Choose View >  Show in Viewer > Video Scopes. If necessary, click the Scope menu, then choose Waveform. In the Luma curve, use the left control point to set the black point. Use the right control point to set the white point. 

You can also create control points to adjust any area between the black and white points. Click on the curve, then drag to make adjustments.  To reset the curve, click Reset button.

Adjust the intensity of a color channel

To adjust a color channel, drag a control point, or you can click in the curve to create additional control points. To narrow the tonal range of your adjustment, create multiple control points.

For example, you might want to only change the mid-tones and highlights of a clip. Add a control point to the left part of the curve (the shadows area). Add another control point to the right of that control point. When you adjust the rightmost control point, the shadows area remains unaffected.

Adjustments in a Color Curve

Select a custom color to adjust

If you want to select a custom color to adjust, click Eyedropper icon at the top of a color curve. Then, click or drag in the viewer to select a specific color. The color curve changes to reflect the selected color. Any changes you make in that curve affect that color in the image.


Adjust the hue, saturation, and brightness of a color

For maximum control and precision for color correcting your project, use the Hue/Saturation Curves. With the Hue/Saturation Curves, you can adjust the hue, saturation, and brightness of any color in your project using the eyedropper. You can also adjust the saturation for a range of brightness or a range of saturation in a clip.

To get started, select a clip in the timeline, and position the playhead so the clip appears in the viewer. Click the pop-up menu at the top of the Color inspector, then choose Hue/Saturation Curves. To see a full height inspector and display all the Hue/Saturation curve controls, double-click the top bar of the inspector.

Hue vs. Hue Curve

Adjust the hue, saturation, and brightness of a color

To adjust the hue of a color, click Eyedropper tool in the Hue vs. Hue curve, then click or drag in the viewer to select a specific color. Three points appear on the curve in the Hue vs. Hue curve. Drag the middle control point to adjust the color you selected. The outer points can be adjusted to make the selection a narrower or wider range. To change the range of the hues, drag the two outer control points to the left or right, or delete them.

To make fine adjustments, hold Option as you drag. To constrain the control point to vertical or horizontal movement only, hold Shift while you drag.

To adjust the saturation, click Eyedropper tool in the Hue vs. Sat curve, then click or drag in the viewer to select a specific color. Three points appear on the curve in the Hue vs. Sat curve. Select the middle control point curve to increase or decrease the saturation of the selected color.

To adjust the brightness, use the Hue vs. Luma curve.

Adjust the saturation for a range of brightness or saturation in a clip

  • With Luma vs. Sat, create special looks or make a clip broadcast-safe by reducing saturation of the color.
  • With Sat vs Sat, create special looks by selecting and adjusting a range of saturation within the original overall saturation of a clip. 
  • With Orange vs. Sat, adjust the saturation of a specific color anywhere along the range of its shadows, mid-tones, or highlights. Use Eyedropper tool to select a specific color in the viewer to adjust. This control is great for skin tones, or for any last fine adjustment you would like to make to the image.


Save and apply a color correction in Final Cut Pro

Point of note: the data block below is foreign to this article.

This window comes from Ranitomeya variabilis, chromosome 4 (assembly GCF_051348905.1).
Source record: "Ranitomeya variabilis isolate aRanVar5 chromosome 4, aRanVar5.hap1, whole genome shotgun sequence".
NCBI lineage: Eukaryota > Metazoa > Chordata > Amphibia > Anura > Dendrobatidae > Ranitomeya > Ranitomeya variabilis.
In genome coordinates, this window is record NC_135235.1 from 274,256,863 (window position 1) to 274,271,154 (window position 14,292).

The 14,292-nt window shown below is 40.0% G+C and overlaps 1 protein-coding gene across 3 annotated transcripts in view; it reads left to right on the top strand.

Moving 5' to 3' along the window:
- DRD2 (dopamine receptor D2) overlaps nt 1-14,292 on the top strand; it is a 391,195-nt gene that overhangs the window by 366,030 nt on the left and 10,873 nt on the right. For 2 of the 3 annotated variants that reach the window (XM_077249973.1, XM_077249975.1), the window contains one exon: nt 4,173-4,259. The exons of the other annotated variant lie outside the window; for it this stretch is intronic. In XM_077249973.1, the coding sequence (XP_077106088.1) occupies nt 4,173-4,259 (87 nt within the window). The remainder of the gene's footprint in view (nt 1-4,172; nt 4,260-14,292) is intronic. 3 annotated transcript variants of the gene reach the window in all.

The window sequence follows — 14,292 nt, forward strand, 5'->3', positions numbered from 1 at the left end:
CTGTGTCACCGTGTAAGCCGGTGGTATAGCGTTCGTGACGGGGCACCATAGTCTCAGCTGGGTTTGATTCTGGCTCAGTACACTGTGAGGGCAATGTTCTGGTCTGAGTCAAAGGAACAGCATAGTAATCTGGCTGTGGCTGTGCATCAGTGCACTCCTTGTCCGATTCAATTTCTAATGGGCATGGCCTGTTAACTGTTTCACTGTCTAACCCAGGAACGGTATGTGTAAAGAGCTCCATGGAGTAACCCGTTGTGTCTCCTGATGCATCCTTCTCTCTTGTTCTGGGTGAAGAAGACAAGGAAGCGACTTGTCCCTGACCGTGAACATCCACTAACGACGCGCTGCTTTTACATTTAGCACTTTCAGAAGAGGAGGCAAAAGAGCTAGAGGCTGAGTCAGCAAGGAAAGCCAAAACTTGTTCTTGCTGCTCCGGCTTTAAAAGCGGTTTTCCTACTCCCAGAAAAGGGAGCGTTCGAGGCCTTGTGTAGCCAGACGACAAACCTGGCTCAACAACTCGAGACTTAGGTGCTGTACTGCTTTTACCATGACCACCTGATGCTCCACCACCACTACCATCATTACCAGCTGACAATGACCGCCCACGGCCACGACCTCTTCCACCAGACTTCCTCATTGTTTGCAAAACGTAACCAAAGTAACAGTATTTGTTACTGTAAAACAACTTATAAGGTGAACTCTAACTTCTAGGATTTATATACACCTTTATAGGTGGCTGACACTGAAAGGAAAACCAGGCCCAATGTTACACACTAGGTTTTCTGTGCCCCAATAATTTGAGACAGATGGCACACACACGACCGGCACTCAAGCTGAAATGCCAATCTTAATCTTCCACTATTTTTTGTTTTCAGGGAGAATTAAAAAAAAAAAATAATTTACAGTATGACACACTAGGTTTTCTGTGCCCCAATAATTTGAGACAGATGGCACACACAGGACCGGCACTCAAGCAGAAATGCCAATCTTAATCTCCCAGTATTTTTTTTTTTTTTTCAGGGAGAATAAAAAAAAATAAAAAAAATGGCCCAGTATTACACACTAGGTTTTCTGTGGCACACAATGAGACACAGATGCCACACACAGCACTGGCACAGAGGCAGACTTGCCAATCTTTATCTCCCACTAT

You can save a clip’s color correction settings as a preset, making it easy to apply those settings to other clips in the same project or a different project. Final Cut Pro includes several presets you can use in addition to any that you create.

To save a color correction setting, click Save Effects Preset at the bottom of the Color inspector. Choose an existing category, or create a new one. Enter a name for the effect, then choose any of the attributes you want to include in the preset. Click Save.

To apply a preset to a clip, choose Window > Show in Workspace >  Effects (or press Command-5). Drag the effect from the Effects browser to the clip in the timeline. Or, select a clip in the timeline, then double-click the effect in the Effects browser.

Color correction presets save the current Color, Saturation, and Exposure settings only. They do not save mask settings, including the setting that determines whether the area inside or outside the mask is affected.


Add a color mask in Final Cut Pro

You can use a color mask with any of the color correction tools in Final Cut Pro to target a specific color in an image or clip. For example, you could mute a brightly colored shirt in the background that distracts attention from a clip’s main subject.

When you add a color mask in Final Cut Pro, your pointer changes to an eyedropper. Position the eyedropper on a color in the clip that you want to isolate. Then, drag to change the range of color included in the color mask. The image in the viewer becomes monochrome, except for the color you’re selecting.

You can add or subtract color shades to the mask. To add a shade, hold Shift, then drag on a color in the viewer. To subtract a shade, hold Option while dragging on a color.

To check the area affected by the color mask, click View Masks. A greyscale version of the image appears in the viewer (the alpha channel). White indicates the area affected by the mask. Black indicates the area not affected by the mask. Grey indicates areas that might be affected by the mask.


Use LUTs in Motion

You can use third-party LUTs as filters in Motion. You can download stylized LUTs from a variety of third-party sources. You can also download and use Camera LUTs—used to convert "flat" or "log" footage from high-end cameras to standard color spaces—from many camera manufacturers and other sources.

  1. Download any third-party LUTs to your Mac.
  2. Drag the Custom LUT filter from the Color Library stack to a layer or group in the Layers list, timeline, or canvas.
  3. Click Inspector, then click Filter. Or, click HUD button to use the HUD.
  4. Click the LUT pop-up menu, then click Choose Custom LUT.
  5. Select the LUT file in the Finder, set the Input Color Space and the Output Color Space for the LUT, then click Open.
  6. Click the LUT pop-up menu, then select the LUT.

You can also use Custom LUTs and Camera LUTs in Final Cut Pro.